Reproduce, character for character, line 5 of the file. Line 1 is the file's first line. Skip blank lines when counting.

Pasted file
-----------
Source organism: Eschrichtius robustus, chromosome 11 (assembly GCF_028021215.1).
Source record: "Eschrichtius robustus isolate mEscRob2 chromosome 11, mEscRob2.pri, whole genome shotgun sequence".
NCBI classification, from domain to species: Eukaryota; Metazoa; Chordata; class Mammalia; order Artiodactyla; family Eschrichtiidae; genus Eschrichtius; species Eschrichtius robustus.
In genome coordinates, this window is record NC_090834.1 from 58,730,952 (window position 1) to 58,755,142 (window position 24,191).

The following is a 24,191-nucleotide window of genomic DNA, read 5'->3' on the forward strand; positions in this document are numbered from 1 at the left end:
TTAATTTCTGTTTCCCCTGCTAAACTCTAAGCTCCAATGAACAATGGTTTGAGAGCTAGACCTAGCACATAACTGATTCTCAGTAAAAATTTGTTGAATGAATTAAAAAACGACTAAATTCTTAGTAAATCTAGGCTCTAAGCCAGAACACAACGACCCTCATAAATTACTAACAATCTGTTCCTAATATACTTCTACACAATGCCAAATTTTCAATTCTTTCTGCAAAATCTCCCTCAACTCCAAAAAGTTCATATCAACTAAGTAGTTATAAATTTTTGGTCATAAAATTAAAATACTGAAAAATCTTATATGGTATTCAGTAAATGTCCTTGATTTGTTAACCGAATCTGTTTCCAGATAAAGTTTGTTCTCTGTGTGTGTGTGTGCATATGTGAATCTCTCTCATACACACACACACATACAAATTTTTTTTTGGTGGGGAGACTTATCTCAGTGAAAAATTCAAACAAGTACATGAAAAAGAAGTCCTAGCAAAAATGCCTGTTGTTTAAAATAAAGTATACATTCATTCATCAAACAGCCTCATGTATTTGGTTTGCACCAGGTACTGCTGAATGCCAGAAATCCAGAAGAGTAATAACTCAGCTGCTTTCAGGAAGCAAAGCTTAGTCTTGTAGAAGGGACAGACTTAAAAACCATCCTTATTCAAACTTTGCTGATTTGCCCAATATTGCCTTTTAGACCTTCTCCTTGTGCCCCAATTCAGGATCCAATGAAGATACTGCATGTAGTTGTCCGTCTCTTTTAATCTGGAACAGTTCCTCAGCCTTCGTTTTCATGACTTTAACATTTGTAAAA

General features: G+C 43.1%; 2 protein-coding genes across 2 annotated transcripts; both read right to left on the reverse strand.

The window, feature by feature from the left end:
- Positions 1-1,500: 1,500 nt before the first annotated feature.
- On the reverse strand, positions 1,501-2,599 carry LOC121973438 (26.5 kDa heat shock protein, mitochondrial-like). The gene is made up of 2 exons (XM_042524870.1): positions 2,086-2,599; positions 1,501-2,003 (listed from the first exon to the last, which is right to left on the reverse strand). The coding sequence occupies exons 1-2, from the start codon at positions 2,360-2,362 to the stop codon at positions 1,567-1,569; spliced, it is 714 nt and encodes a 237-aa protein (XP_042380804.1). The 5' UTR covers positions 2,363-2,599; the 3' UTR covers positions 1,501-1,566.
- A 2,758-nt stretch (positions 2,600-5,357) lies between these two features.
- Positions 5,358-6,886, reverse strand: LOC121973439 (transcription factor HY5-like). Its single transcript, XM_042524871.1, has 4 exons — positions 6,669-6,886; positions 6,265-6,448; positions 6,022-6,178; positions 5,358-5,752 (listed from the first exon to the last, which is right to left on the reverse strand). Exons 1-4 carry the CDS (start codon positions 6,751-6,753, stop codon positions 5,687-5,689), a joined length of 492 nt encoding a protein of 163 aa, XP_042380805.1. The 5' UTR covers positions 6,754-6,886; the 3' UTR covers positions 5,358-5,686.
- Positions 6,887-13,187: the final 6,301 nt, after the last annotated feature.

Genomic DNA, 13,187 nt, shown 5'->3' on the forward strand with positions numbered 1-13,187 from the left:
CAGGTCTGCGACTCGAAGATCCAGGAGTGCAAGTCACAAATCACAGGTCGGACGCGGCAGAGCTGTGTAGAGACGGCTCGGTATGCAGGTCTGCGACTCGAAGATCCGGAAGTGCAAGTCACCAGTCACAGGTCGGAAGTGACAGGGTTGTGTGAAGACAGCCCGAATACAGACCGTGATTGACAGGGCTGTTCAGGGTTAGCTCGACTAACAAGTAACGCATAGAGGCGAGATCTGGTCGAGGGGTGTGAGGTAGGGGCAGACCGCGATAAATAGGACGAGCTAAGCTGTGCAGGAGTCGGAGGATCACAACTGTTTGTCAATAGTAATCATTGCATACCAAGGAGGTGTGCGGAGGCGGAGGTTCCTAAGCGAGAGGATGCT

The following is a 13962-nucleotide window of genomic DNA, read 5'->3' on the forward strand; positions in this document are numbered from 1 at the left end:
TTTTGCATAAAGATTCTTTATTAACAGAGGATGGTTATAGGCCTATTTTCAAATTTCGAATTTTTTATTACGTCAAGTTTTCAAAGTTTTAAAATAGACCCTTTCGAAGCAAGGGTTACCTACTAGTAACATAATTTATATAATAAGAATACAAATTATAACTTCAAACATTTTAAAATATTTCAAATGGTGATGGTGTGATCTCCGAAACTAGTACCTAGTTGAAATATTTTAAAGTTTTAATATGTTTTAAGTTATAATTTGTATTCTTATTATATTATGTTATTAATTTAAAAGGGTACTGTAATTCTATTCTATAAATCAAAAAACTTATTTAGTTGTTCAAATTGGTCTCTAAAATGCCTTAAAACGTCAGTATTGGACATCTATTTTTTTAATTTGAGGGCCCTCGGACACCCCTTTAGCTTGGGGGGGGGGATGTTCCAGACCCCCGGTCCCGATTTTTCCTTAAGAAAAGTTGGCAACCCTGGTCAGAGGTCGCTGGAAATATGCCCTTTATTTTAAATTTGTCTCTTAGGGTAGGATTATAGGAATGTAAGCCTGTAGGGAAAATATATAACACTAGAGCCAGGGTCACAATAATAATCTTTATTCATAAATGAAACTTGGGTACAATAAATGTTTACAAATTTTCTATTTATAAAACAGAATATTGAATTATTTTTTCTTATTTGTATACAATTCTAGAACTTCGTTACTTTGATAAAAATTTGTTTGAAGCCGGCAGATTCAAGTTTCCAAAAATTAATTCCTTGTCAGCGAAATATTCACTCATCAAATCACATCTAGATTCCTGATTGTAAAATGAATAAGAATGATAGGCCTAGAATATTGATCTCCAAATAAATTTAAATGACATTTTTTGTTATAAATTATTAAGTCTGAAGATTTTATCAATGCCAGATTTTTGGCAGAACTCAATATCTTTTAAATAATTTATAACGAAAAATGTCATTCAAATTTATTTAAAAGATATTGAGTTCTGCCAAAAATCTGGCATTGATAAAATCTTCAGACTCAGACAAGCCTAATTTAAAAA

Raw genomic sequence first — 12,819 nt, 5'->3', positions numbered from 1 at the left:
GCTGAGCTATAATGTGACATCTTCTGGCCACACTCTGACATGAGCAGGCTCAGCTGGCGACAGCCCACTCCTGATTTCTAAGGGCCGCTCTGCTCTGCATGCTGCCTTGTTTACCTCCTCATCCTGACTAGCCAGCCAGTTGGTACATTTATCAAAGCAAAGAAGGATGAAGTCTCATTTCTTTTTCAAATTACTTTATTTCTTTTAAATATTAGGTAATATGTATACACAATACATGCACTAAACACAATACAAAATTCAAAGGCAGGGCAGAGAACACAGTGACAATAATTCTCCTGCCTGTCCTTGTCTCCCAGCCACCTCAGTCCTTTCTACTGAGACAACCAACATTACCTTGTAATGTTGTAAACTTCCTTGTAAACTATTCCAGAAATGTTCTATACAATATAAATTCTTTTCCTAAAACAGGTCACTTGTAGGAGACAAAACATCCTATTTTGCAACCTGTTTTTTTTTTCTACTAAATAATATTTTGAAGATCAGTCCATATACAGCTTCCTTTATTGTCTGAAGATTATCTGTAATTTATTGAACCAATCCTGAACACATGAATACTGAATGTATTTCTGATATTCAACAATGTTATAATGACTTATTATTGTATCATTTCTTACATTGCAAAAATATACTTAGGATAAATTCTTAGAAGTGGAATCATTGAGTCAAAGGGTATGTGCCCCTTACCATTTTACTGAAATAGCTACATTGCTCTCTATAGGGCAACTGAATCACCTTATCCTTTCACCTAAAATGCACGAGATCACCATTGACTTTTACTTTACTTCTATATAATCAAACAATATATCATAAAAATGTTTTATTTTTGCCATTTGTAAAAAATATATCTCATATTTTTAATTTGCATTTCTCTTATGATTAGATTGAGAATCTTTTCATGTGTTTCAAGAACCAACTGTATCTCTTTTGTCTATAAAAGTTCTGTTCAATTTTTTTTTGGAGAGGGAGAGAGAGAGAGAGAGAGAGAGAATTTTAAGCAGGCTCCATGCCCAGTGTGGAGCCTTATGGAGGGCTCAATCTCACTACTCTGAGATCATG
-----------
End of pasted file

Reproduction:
The following is a 24,191-nucleotide window of genomic DNA, read 5'->3' on the forward strand; positions in this document are numbered from 1 at the left end: